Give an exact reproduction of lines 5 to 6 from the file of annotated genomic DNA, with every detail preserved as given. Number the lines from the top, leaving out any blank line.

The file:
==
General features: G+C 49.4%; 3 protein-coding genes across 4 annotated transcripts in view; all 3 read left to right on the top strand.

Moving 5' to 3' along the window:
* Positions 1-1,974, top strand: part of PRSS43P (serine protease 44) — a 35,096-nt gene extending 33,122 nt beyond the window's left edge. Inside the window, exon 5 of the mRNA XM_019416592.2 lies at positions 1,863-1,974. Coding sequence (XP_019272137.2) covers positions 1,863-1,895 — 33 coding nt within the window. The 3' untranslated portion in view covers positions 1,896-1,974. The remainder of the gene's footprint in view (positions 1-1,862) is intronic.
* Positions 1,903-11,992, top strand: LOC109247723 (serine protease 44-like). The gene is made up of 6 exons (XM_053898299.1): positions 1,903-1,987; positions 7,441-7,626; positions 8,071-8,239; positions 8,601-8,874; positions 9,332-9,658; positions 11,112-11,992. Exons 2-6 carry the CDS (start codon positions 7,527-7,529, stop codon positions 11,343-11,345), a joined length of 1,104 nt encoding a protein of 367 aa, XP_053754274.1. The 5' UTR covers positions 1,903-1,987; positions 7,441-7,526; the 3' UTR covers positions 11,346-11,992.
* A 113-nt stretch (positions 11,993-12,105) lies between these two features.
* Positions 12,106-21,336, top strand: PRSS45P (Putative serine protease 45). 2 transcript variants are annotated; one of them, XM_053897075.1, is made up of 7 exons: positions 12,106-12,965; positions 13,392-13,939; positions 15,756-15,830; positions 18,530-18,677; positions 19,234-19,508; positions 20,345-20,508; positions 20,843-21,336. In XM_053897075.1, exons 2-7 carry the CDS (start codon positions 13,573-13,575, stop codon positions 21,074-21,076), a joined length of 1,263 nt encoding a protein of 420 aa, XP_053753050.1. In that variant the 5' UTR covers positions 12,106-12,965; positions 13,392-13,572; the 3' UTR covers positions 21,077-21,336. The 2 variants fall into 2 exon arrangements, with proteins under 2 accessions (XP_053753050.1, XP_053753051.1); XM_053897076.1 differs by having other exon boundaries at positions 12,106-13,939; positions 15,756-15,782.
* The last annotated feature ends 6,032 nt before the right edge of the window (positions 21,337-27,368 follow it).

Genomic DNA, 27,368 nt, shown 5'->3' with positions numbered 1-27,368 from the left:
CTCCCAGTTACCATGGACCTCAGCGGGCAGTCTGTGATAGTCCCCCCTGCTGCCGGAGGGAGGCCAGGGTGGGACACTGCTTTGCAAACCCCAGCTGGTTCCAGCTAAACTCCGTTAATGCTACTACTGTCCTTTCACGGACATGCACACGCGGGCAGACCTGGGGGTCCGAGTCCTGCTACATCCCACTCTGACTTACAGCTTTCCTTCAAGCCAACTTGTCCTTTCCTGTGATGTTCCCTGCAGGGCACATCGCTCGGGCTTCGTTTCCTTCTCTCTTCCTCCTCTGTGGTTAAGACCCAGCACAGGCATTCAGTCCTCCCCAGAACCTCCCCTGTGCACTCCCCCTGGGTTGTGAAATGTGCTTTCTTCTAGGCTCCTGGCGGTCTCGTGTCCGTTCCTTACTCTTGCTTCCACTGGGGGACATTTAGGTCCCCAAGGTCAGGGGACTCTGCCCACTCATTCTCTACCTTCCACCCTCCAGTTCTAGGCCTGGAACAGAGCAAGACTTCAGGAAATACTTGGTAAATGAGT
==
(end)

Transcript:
* A 113-nt stretch (positions 11,993-12,105) lies between these two features.
* Positions 12,106-21,336, top strand: PRSS45P (Putative serine protease 45). 2 transcript variants are annotated; one of them, XM_053897075.1, is made up of 7 exons: positions 12,106-12,965; positions 13,392-13,939; positions 15,756-15,830; positions 18,530-18,677; positions 19,234-19,508; positions 20,345-20,508; positions 20,843-21,336. In XM_053897075.1, exons 2-7 carry the CDS (start codon positions 13,573-13,575, stop codon positions 21,074-21,076), a joined length of 1,263 nt encoding a protein of 420 aa, XP_053753050.1. In that variant the 5' UTR covers positions 12,106-12,965; positions 13,392-13,572; the 3' UTR covers positions 21,077-21,336. The 2 variants fall into 2 exon arrangements, with proteins under 2 accessions (XP_053753050.1, XP_053753051.1); XM_053897076.1 differs by having other exon boundaries at positions 12,106-13,939; positions 15,756-15,782.